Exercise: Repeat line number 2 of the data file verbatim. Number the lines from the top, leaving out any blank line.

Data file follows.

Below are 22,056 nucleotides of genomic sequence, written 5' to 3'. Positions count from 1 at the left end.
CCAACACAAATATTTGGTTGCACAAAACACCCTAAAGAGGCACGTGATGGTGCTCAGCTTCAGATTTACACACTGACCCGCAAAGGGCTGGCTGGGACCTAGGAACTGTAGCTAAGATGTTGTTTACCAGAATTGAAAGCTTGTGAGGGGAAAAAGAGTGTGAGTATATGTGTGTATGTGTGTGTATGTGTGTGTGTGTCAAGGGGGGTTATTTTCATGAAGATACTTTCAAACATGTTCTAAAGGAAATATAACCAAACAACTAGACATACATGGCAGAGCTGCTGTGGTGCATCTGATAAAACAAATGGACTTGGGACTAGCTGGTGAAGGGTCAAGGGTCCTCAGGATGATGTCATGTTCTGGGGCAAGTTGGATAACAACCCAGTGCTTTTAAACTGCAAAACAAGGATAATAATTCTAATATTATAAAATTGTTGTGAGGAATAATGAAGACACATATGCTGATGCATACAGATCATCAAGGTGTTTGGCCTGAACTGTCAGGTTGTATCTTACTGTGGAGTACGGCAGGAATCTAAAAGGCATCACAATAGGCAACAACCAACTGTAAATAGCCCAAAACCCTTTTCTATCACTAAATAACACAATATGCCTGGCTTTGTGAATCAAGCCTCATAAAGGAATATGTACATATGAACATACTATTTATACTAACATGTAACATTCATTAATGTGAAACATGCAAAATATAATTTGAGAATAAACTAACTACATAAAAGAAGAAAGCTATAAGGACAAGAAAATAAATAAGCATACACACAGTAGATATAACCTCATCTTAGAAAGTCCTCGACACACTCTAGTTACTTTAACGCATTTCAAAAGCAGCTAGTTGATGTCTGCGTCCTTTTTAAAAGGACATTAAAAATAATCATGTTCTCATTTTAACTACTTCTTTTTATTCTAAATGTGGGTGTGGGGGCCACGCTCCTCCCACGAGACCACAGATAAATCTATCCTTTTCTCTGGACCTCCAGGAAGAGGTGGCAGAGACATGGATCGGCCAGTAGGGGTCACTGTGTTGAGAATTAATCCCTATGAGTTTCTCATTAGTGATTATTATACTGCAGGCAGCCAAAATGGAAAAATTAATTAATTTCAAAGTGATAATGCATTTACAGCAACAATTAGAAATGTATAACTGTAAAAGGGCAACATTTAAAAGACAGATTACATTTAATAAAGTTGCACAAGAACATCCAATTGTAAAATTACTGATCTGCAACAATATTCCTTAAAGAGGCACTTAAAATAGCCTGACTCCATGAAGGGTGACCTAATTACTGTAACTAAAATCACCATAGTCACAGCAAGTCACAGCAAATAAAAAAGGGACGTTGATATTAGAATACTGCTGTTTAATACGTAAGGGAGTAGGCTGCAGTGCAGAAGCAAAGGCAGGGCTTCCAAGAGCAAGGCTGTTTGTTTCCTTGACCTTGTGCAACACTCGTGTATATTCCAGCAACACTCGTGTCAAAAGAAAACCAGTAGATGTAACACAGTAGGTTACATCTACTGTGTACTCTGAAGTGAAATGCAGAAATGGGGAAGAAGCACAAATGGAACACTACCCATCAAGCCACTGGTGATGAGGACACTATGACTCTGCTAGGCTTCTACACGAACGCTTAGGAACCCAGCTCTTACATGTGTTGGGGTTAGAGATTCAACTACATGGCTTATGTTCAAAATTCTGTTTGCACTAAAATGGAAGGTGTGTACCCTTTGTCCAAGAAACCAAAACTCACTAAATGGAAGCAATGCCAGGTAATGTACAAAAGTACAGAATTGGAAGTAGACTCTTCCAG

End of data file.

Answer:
CCAACACAAATATTTGGTTGCACAAAACACCCTAAAGAGGCACGTGATGGTGCTCAGCTTCAGATTTACACACTGACCCGCAAAGGGCTGGCTGGGACCTAGGAACTGTAGCTAAGATGTTGTTTACCAGAATTGAAAGCTTGTGAGGGGAAAAAGAGTGTGAGTATATGTGTGTATGTGTGTGTATGTGTGTGTGTGTCAAGGGGGGTTATTTTCATGAAGATACTTTCAAACATGTTCTAAAGGAAATATAACCAAACAACTAGACATACATGGCAGAGCTGCTGTGGTGCATCTGATAAAACAAATGGACTTGGGACTAGCTGGTGAAGGGTCAAGGGTCCTCAGGATGATGTCATGTTCTGGGGCAAGTTGGATAACAACCCAGTGCTTTTAAACTGCAAAACAAGGATAATAATTCTAATATTATAAAATTGTTGTGAGGAATAATGAAGACACATATGCTGATGCATACAGATCATCAAGGTGTTTGGCCTGAACTGTCAGGTTGTATCTTACTGTGGAGTACGGCAGGAATCTAAAAGGCATCACAATAGGCAACAACCAACTGTAAATAGCCCAAAACCCTTTTCTATCACTAAATAACACAATATGCCTGGCTTTGTGAATCAAGCCTCATAAAGGAATATGTACATATGAACATACTATTTATACTAACATGTAACATTCATTAATGTGAAACATGCAAAATATAATTTGAGAATAAACTAACTACATAAAAGAAGAAAGCTATAAGGACAAGAAAATAAATAAGCATACACACAGTAGATATAACCTCATCTTAGAAAGTCCTCGACACACTCTAGTTACTTTAACGCATTTCAAAAGCAGCTAGTTGATGTCTGCGTCCTTTTTAAAAGGACATTAAAAATAATCATGTTCTCATTTTAACTACTTCTTTTTATTCTAAATGTGGGTGTGGGGGCCACGCTCCTCCCACGAGACCACAGATAAATCTATCCTTTTCTCTGGACCTCCAGGAAGAGGTGGCAGAGACATGGATCGGCCAGTAGGGGTCACTGTGTTGAGAATTAATCCCTATGAGTTTCTCATTAGTGATTATTATACTGCAGGCAGCCAAAATGGAAAAATTAATTAATTTCAAAGTGATAATGCATTTACAGCAACAATTAGAAATGTATAACTGTAAAAGGGCAACATTTAAAAGACAGATTACATTTAATAAAGTTGCACAAGAACATCCAATTGTAAAATTACTGATCTGCAACAATATTCCTTAAAGAGGCACTTAAAATAGCCTGACTCCATGAAGGGTGACCTAATTACTGTAACTAAAATCACCATAGTCACAGCAAGTCACAGCAAATAAAAAAGGGACGTTGATATTAGAATACTGCTGTTTAATACGTAAGGGAGTAGGCTGCAGTGCAGAAGCAAAGGCAGGGCTTCCAAGAGCAAGGCTGTTTGTTTCCTTGACCTTGTGCAACACTCGTGTATATTCCAGCAACACTCGTGTCAAAAGAAAACCAGTAGATGTAACACAGTAGGTTACATCTACTGTGTACTCTGAAGTGAAATGCAGAAATGGGGAAGAAGCACAAATGGAACACTACCCATCAAGCCACTGGTGATGAGGACACTATGACTCTGCTAGGCTTCTACACGAACGCTTAGGAACCCAGCTCTTACATGTGTTGGGGTTAGAGATTCAACTACATGGCTTATGTTCAAAATTCTGTTTGCACTAAAATGGAAGGTGTGTACCCTTTGTCCAAGAAACCAAAACTCACTAAATGGAAGCAATGCCAGGTAATGTACAAAAGTACAGAATTGGAAGTAGACTCTTCCAG